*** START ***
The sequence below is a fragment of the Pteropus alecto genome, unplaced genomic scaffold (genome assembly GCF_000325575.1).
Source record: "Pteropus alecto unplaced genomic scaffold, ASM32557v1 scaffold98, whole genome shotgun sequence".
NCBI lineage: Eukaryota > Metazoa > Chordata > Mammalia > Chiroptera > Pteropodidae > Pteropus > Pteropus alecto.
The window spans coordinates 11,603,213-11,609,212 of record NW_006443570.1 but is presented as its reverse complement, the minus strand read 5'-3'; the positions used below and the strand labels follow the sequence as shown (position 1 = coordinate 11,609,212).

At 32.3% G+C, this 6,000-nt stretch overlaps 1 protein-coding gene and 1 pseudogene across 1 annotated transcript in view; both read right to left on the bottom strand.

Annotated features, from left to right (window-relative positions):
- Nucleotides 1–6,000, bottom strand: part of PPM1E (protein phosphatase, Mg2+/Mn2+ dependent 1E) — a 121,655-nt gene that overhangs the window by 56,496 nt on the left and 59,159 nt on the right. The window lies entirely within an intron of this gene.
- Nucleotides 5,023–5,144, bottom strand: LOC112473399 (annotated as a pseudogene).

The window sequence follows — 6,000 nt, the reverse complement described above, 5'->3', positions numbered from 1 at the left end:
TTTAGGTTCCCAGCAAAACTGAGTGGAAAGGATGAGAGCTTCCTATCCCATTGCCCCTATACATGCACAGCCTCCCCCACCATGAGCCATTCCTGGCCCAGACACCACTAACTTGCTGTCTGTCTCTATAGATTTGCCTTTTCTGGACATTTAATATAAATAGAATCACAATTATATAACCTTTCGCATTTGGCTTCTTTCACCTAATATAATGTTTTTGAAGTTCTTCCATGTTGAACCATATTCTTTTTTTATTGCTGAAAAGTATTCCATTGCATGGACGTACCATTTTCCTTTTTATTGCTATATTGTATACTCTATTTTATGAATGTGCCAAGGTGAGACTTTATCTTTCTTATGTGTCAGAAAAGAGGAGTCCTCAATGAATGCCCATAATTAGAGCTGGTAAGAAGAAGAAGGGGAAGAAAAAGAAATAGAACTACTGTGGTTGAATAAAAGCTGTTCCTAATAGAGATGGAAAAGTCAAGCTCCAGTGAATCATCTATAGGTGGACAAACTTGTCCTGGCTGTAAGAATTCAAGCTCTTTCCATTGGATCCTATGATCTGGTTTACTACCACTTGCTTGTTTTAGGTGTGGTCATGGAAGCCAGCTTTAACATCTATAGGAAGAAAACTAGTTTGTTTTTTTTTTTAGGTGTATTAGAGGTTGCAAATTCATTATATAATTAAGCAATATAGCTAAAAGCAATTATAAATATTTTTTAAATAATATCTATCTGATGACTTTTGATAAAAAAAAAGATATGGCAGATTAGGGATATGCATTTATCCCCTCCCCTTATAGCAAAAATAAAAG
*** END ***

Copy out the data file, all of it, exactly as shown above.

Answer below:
The sequence below is a fragment of the Pteropus alecto genome, unplaced genomic scaffold (genome assembly GCF_000325575.1).
Source record: "Pteropus alecto unplaced genomic scaffold, ASM32557v1 scaffold98, whole genome shotgun sequence".
NCBI lineage: Eukaryota > Metazoa > Chordata > Mammalia > Chiroptera > Pteropodidae > Pteropus > Pteropus alecto.
The window spans coordinates 11,603,213-11,609,212 of record NW_006443570.1 but is presented as its reverse complement, the minus strand read 5'-3'; the positions used below and the strand labels follow the sequence as shown (position 1 = coordinate 11,609,212).

At 32.3% G+C, this 6,000-nt stretch overlaps 1 protein-coding gene and 1 pseudogene across 1 annotated transcript in view; both read right to left on the bottom strand.

Annotated features, from left to right (window-relative positions):
- Nucleotides 1–6,000, bottom strand: part of PPM1E (protein phosphatase, Mg2+/Mn2+ dependent 1E) — a 121,655-nt gene that overhangs the window by 56,496 nt on the left and 59,159 nt on the right. The window lies entirely within an intron of this gene.
- Nucleotides 5,023–5,144, bottom strand: LOC112473399 (annotated as a pseudogene).

The window sequence follows — 6,000 nt, the reverse complement described above, 5'->3', positions numbered from 1 at the left end:
TTTAGGTTCCCAGCAAAACTGAGTGGAAAGGATGAGAGCTTCCTATCCCATTGCCCCTATACATGCACAGCCTCCCCCACCATGAGCCATTCCTGGCCCAGACACCACTAACTTGCTGTCTGTCTCTATAGATTTGCCTTTTCTGGACATTTAATATAAATAGAATCACAATTATATAACCTTTCGCATTTGGCTTCTTTCACCTAATATAATGTTTTTGAAGTTCTTCCATGTTGAACCATATTCTTTTTTTATTGCTGAAAAGTATTCCATTGCATGGACGTACCATTTTCCTTTTTATTGCTATATTGTATACTCTATTTTATGAATGTGCCAAGGTGAGACTTTATCTTTCTTATGTGTCAGAAAAGAGGAGTCCTCAATGAATGCCCATAATTAGAGCTGGTAAGAAGAAGAAGGGGAAGAAAAAGAAATAGAACTACTGTGGTTGAATAAAAGCTGTTCCTAATAGAGATGGAAAAGTCAAGCTCCAGTGAATCATCTATAGGTGGACAAACTTGTCCTGGCTGTAAGAATTCAAGCTCTTTCCATTGGATCCTATGATCTGGTTTACTACCACTTGCTTGTTTTAGGTGTGGTCATGGAAGCCAGCTTTAACATCTATAGGAAGAAAACTAGTTTGTTTTTTTTTTTAGGTGTATTAGAGGTTGCAAATTCATTATATAATTAAGCAATATAGCTAAAAGCAATTATAAATATTTTTTAAATAATATCTATCTGATGACTTTTGATAAAAAAAAAGATATGGCAGATTAGGGATATGCATTTATCCCCTCCCCTTATAGCAAAAATAAAAG